He gazed out the window at an eagle perched high on a tree poking out of the forest around VST. After being raised a Mennonite, teaching theology at Catholic Notre Dame University and now finding himself working among United Methodists (who are kind of like a U.S. version of the United Church of Canada), Hauerwas has come to the conclusion, he says, that Methodists have one major conviction: God is nice.

“I mean, God is dying of niceness. It is just awful. One of the reasons I don’t think much about whether I curse is I’m just not interested in being nice.”

He goes on to say he avoids developing too much of a thesis about cursing. He doesn’t want the pressure of being known as (he cackles) The Nasty-Mouthed Theologian.

“I don’t want to be put in the situation of having to say ‘f—’ when I don’t want to say it.”

Ahem. Well, he’s got a point. Enough of profanity.

Let’s get on to more orthodox matters of theology and ethics. Then again, the words orthodox and Hauerwas don’t fit too neatly.

Hauerwas is known in philosophical realms as a post-liberal, although he rejects the label, referring to himself only as a Christian.

When he rides into town, liberals dig in. He’s anything but a blue-suit establishment conservative, however, as shown by the howling, un-uptight style. More important, he is a vehement pacifist, easy-going about homosexuality and tough on what he considers evangelicals’ deification of the family.

There probably isn’t anybody he fails to tick off. As VST ethics professor Terry Anderson said, getting into a Hauerwas mood: “He’s a real s— disturber.” And one gets the distinct impression the drawling American enjoys his role.

Here are a few shots, peppered with bursts of laughter, from this foremost ethicist:

* Liberals (and left-wingers) are inconsistent and their compassion is faulty. They don’t realize liberalism is merely capitalist individualism in action. Ironically, liberals support laissez-faire individualism in their personal lives – teaching that abortion and euthanasia are individual choices. But they don’t think individualism should be supreme in the marketplace, which they say should follow communitarian values.

* Neo-conservatives make the opposite mistake. They hail every-person-for-himself individualism in economics. But in their personal lives they oppose free choice, whether the topic is abortion, sex or, for that matter, swearing. Christian neo-conservatives say the Bible’s communal teaching should be enforced around the home – and the family unit is ultimate (which Hauerwas says would have been a surprise to Jesus, a bachelor).

* Christians should actively seek converts for their faith. But so should Jews, Muslims and Buddhists. Secular-atheist teachers, as well, should make sure every student walks out of their class “thinking Christianity is just bull—-.”

* People of each faith, each world view, should start their own schools. How can public schools teach common ethics when conservative parents don’t want the Wizard of Oz used in school because it portrays a witch, and liberal parents don’t want Shakespeare’s Macbeth read because it’s too patriarchal? You can only teach values when people agree on them. Tolerance is over-rated.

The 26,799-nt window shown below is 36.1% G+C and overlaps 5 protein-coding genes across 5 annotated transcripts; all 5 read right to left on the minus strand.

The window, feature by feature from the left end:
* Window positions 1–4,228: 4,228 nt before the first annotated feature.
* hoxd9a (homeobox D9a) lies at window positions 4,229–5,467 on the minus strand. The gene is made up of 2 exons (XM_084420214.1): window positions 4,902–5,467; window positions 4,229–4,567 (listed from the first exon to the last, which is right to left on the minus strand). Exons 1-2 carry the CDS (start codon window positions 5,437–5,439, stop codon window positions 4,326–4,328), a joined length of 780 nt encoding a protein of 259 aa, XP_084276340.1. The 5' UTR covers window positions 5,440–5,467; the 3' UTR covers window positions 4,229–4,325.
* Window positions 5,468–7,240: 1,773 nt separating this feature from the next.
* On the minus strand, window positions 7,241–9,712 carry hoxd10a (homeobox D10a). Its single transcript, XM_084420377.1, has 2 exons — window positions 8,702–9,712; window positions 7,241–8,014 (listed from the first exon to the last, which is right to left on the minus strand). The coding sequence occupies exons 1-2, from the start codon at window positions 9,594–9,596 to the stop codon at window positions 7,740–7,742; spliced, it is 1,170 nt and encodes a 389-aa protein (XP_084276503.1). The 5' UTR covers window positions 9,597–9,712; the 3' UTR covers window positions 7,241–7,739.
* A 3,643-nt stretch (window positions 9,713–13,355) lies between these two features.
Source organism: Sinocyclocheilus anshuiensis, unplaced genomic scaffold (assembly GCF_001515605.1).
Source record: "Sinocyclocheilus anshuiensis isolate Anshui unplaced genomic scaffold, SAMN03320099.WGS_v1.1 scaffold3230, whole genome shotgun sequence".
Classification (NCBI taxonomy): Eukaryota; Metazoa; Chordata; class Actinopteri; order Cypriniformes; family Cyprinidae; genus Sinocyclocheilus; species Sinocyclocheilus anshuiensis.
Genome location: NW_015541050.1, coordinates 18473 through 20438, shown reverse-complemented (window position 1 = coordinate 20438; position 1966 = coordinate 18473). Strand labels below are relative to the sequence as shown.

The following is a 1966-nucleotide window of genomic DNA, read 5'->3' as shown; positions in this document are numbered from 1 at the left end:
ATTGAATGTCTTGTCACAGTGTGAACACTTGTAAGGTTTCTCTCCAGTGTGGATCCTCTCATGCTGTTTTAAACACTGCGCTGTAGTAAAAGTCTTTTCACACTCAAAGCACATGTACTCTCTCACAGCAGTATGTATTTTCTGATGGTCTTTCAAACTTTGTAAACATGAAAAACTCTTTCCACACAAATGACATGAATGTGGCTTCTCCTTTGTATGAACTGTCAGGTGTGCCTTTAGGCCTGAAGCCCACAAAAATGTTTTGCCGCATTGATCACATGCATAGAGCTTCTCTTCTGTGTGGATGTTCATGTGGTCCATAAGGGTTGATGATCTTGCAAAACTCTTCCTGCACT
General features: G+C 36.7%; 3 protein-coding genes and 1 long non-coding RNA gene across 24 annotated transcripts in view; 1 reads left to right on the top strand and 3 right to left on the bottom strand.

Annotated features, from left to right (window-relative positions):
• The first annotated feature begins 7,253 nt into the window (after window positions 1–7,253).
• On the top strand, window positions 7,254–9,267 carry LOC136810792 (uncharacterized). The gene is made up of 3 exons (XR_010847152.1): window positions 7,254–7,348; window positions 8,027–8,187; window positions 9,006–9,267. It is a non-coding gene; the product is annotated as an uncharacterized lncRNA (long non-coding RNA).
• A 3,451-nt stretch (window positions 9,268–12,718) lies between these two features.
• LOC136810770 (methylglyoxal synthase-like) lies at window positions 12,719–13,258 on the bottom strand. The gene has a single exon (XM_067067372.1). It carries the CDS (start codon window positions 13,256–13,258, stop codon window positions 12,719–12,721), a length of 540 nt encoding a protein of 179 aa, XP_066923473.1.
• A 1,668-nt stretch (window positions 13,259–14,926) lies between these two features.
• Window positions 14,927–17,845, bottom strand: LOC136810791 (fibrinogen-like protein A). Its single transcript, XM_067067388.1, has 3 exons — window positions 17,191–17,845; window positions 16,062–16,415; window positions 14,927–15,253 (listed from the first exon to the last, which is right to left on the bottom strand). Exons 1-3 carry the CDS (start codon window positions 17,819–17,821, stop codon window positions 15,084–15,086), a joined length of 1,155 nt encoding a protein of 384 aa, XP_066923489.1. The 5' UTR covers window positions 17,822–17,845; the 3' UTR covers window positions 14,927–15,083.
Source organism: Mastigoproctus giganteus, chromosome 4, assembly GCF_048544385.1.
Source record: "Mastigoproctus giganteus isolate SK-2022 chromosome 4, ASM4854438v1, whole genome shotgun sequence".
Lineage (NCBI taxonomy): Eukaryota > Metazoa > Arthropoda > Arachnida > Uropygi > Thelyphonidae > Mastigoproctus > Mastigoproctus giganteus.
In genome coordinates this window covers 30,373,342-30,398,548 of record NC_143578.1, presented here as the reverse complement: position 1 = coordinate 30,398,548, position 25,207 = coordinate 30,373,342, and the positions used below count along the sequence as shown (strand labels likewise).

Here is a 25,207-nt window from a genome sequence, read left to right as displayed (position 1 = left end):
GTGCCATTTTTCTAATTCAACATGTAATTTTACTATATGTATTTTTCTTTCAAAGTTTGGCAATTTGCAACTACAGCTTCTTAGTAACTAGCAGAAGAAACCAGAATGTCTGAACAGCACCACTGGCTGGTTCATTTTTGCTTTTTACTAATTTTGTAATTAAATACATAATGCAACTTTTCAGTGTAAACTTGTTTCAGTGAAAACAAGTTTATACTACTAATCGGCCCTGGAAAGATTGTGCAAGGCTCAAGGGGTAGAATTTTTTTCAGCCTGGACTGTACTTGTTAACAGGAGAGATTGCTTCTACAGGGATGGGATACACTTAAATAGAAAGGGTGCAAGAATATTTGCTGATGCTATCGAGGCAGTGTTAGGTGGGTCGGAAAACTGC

He cackles again.

But seriously.

There is a crucial difference between post-liberals such as Hauerwas and so-called revisionist theologians, such as noted American David Tracy. Revisionists defend Christian convictions according to publicly acceptable criteria of truth – making their case with philosophy, history, ethics, even science.

Post-liberals take a leap of faith. They focus on the internal logic of Christian faith, not worrying about justifying it to outsiders. As a result, post-liberals have been criticized for not adequately explaining why Christian beliefs are really true.

The head of the University of B.C.’s Centre for Applied Ethics, Michael McDonald, who responded to one of Hauerwas’s lectures, said the Duke professor is in danger of promoting sectarianism – shutting down understanding among different peoples. And Hauerwas admits he’s been called a tribalist.

McDonald has sympathy for Hauerwas’s challenge of contemporary relativism – the notion that the truth of one person is just as right as that of anyone else. But if everyone withdraws into different camps, McDonald says, we’ll fail to recognize how important it is, in an increasingly pluralistic world, to get along.

“Isn’t compassion and tolerance important for sharing the world together?” McDonald asks. A good question.

But Hauerwas has heard such sentiment before. And he‘s determined to ride his own trail. Christians ought to be different, he says. They ought to be a little more reviled – shocking society by praying for enemies, identifying with the poor and committing themselves to the radical demands of Jesus.

What’s wrong with being viewed as strange, he says? It’s beats being so @#$*% pleasant all the time.

Jason Micheli